The BJP’s core support comes from the merchant class in small towns who dominate commerce in the town’s economic life. They own the wholesale trade, dealerships, large shops, and the odd factory or two that may be around to process agricultural produce. Historically, the merchant class survived Muslim and British rule intact. Both had no interest in destabilising the local trade as long as taxes or tribute were paid on time. Indeed the rulers were benign to them and did much to establish markets (mandis) and trading infrastructure in order to facilitate trade and commerce. While there were some selective favours to Muslim traders under the Mughals, by and large, the merchant class was not persecuted on religious grounds except under Aurangzeb for jazya (Islamic tax). Under the British rule, some created enough capital to transition into manufactures such as jute and cotton textiles, oil mills, etc. Thus while the merchant class survived alien rule rather well, it was also highly nationalistic and was keen to see the British vacate business lines in their favour. The merchant class’ right-wing nationalistic credentials are well grounded in our historical experience.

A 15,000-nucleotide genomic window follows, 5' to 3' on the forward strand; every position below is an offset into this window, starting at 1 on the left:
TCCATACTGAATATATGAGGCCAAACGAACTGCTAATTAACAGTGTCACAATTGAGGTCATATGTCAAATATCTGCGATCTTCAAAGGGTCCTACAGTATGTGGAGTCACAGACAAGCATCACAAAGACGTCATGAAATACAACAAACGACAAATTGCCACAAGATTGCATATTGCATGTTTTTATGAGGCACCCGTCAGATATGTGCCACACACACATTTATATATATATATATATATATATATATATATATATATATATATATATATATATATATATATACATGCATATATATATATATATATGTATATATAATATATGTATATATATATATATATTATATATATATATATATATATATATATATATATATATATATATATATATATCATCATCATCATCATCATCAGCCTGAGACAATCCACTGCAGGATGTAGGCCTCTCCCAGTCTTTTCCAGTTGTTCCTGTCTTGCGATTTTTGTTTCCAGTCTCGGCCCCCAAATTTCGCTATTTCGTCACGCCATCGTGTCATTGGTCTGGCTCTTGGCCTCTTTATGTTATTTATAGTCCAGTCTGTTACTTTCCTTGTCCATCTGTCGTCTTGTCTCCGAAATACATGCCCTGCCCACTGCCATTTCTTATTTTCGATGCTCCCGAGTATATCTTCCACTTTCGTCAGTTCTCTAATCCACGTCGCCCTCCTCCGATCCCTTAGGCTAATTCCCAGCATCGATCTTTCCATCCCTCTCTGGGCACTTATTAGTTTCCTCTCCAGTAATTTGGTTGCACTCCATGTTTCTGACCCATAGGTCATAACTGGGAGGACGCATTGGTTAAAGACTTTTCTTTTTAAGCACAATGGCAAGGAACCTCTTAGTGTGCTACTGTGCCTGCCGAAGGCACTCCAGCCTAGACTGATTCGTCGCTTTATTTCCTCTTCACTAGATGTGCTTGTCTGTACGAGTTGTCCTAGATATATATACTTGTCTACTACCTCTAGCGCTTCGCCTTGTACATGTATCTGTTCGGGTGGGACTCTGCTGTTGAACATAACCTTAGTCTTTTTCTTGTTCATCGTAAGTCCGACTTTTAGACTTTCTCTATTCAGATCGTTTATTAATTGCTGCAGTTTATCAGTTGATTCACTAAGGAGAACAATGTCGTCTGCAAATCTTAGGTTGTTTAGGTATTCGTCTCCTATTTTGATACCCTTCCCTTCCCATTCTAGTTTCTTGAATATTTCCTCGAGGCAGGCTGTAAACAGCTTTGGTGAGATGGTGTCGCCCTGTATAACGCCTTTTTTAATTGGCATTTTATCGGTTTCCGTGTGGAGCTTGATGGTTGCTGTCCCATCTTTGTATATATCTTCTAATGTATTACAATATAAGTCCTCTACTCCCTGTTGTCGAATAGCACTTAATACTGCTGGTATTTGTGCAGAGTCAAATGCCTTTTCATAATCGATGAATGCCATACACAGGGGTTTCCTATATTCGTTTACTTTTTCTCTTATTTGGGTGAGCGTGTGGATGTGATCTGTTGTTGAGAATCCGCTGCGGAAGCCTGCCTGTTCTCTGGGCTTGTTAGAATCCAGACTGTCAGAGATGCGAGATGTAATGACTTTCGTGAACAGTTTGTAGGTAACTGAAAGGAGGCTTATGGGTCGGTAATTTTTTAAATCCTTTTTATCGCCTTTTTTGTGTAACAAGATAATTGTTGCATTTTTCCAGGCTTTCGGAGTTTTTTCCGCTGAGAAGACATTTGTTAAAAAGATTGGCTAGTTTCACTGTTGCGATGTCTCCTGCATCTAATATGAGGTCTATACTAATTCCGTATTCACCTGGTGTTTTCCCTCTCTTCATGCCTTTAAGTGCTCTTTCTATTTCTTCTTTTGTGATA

Independence saw the class prosper as much of the cheap British imports that held profits down were eliminated. Further, exports at depressed prices were also gradually phased out. For the merchant class therefore, independence came as a big boon. Sadly, independence was quickly followed by Nehru’s Fabian socialism that imposed a plethora of controls on trade and commerce, ranging from compulsory monopoly procurement to direct price setting and even food rationing. Much of this imposed onerous costs on trade and was seen as an unjustified imposition. The merchant class was always numerically small, though moneyed and powerful. So it took to the BJP as its protector against the ruling Congress party that was imposing the controls in the name of socialism. Hence, the BJP’s nexus with the merchant class has a valid historical reason grounded in economics. The BJP espoused their cause for liberalisation from controls. Hence, the party still carries the halo of a right-wing liberalising party. But is it right-wing and liberalising anymore?